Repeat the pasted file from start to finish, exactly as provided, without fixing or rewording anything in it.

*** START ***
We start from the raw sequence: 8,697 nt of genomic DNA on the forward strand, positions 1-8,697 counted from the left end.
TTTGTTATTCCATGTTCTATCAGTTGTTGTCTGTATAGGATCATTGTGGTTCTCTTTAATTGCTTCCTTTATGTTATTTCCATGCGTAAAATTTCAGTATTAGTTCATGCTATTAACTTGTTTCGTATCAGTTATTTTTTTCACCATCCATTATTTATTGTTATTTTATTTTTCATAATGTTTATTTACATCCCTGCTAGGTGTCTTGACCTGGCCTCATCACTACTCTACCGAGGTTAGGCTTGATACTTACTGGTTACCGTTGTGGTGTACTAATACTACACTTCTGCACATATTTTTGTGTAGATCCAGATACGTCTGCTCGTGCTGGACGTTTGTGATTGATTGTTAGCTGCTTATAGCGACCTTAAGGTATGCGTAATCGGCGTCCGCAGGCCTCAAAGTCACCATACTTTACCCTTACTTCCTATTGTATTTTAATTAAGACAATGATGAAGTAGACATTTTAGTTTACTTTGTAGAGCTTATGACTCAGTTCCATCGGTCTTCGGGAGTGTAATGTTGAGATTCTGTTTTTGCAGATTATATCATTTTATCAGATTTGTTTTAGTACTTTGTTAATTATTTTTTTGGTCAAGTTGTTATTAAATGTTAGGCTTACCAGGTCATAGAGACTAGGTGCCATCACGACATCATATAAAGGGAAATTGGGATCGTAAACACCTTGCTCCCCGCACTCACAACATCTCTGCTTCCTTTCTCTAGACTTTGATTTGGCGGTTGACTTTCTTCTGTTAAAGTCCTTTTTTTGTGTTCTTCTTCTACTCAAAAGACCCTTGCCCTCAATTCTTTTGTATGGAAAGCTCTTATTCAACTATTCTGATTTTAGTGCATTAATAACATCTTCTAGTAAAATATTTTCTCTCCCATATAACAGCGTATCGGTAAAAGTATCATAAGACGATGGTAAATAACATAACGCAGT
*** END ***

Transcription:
We start from the raw sequence: 8,697 nt of genomic DNA on the forward strand, positions 1-8,697 counted from the left end.
TTTGTTATTCCATGTTCTATCAGTTGTTGTCTGTATAGGATCATTGTGGTTCTCTTTAATTGCTTCCTTTATGTTATTTCCATGCGTAAAATTTCAGTATTAGTTCATGCTATTAACTTGTTTCGTATCAGTTATTTTTTTCACCATCCATTATTTATTGTTATTTTATTTTTCATAATGTTTATTTACATCCCTGCTAGGTGTCTTGACCTGGCCTCATCACTACTCTACCGAGGTTAGGCTTGATACTTACTGGTTACCGTTGTGGTGTACTAATACTACACTTCTGCACATATTTTTGTGTAGATCCAGATACGTCTGCTCGTGCTGGACGTTTGTGATTGATTGTTAGCTGCTTATAGCGACCTTAAGGTATGCGTAATCGGCGTCCGCAGGCCTCAAAGTCACCATACTTTACCCTTACTTCCTATTGTATTTTAATTAAGACAATGATGAAGTAGACATTTTAGTTTACTTTGTAGAGCTTATGACTCAGTTCCATCGGTCTTCGGGAGTGTAATGTTGAGATTCTGTTTTTGCAGATTATATCATTTTATCAGATTTGTTTTAGTACTTTGTTAATTATTTTTTTGGTCAAGTTGTTATTAAATGTTAGGCTTACCAGGTCATAGAGACTAGGTGCCATCACGACATCATATAAAGGGAAATTGGGATCGTAAACACCTTGCTCCCCGCACTCACAACATCTCTGCTTCCTTTCTCTAGACTTTGATTTGGCGGTTGACTTTCTTCTGTTAAAGTCCTTTTTTTGTGTTCTTCTTCTACTCAAAAGACCCTTGCCCTCAATTCTTTTGTATGGAAAGCTCTTATTCAACTATTCTGATTTTAGTGCATTAATAACATCTTCTAGTAAAATATTTTCTCTCCCATATAACAGCGTATCGGTAAAAGTATCATAAGACGATGGTAAATAACATAACGCAGT